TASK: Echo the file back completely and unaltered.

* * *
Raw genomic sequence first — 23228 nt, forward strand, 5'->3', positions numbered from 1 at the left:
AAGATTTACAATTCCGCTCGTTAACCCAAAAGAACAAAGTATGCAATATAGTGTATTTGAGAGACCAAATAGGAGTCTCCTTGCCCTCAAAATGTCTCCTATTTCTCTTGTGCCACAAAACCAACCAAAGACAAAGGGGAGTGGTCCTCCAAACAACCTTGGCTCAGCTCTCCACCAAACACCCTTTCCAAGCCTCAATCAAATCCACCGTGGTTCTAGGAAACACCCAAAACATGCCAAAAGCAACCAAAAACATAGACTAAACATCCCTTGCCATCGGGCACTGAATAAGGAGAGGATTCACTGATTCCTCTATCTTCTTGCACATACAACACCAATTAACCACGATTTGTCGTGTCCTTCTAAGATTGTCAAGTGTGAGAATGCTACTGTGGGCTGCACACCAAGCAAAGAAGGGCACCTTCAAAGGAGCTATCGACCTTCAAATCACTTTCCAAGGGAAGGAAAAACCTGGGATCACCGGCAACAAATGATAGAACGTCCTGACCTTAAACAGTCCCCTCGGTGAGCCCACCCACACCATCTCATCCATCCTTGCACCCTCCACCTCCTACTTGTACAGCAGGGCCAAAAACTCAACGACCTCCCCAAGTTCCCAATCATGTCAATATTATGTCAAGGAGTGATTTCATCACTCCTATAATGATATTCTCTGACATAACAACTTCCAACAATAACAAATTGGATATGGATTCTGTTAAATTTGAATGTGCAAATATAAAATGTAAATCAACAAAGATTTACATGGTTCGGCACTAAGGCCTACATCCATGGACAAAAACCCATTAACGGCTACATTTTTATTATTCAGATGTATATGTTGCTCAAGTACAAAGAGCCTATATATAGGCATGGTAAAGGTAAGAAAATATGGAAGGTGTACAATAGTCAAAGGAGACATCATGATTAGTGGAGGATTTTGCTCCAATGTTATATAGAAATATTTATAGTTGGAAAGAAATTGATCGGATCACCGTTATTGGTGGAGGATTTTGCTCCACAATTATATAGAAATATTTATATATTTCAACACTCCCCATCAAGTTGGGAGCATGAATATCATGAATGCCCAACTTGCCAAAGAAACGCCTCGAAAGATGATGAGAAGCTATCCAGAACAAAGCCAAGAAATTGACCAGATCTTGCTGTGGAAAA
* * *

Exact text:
Raw genomic sequence first — 23228 nt, forward strand, 5'->3', positions numbered from 1 at the left:
AAGATTTACAATTCCGCTCGTTAACCCAAAAGAACAAAGTATGCAATATAGTGTATTTGAGAGACCAAATAGGAGTCTCCTTGCCCTCAAAATGTCTCCTATTTCTCTTGTGCCACAAAACCAACCAAAGACAAAGGGGAGTGGTCCTCCAAACAACCTTGGCTCAGCTCTCCACCAAACACCCTTTCCAAGCCTCAATCAAATCCACCGTGGTTCTAGGAAACACCCAAAACATGCCAAAAGCAACCAAAAACATAGACTAAACATCCCTTGCCATCGGGCACTGAATAAGGAGAGGATTCACTGATTCCTCTATCTTCTTGCACATACAACACCAATTAACCACGATTTGTCGTGTCCTTCTAAGATTGTCAAGTGTGAGAATGCTACTGTGGGCTGCACACCAAGCAAAGAAGGGCACCTTCAAAGGAGCTATCGACCTTCAAATCACTTTCCAAGGGAAGGAAAAACCTGGGATCACCGGCAACAAATGATAGAACGTCCTGACCTTAAACAGTCCCCTCGGTGAGCCCACCCACACCATCTCATCCATCCTTGCACCCTCCACCTCCTACTTGTACAGCAGGGCCAAAAACTCAACGACCTCCCCAAGTTCCCAATCATGTCAATATTATGTCAAGGAGTGATTTCATCACTCCTATAATGATATTCTCTGACATAACAACTTCCAACAATAACAAATTGGATATGGATTCTGTTAAATTTGAATGTGCAAATATAAAATGTAAATCAACAAAGATTTACATGGTTCGGCACTAAGGCCTACATCCATGGACAAAAACCCATTAACGGCTACATTTTTATTATTCAGATGTATATGTTGCTCAAGTACAAAGAGCCTATATATAGGCATGGTAAAGGTAAGAAAATATGGAAGGTGTACAATAGTCAAAGGAGACATCATGATTAGTGGAGGATTTTGCTCCAATGTTATATAGAAATATTTATAGTTGGAAAGAAATTGATCGGATCACCGTTATTGGTGGAGGATTTTGCTCCACAATTATATAGAAATATTTATATATTTCAACACTCCCCATCAAGTTGGGAGCATGAATATCATGAATGCCCAACTTGCCAAAGAAACGCCTCGAAAGATGATGAGAAGCTATCCAGAACAAAGCCAAGAAATTGACCAGATCTTGCTGTGGAAAA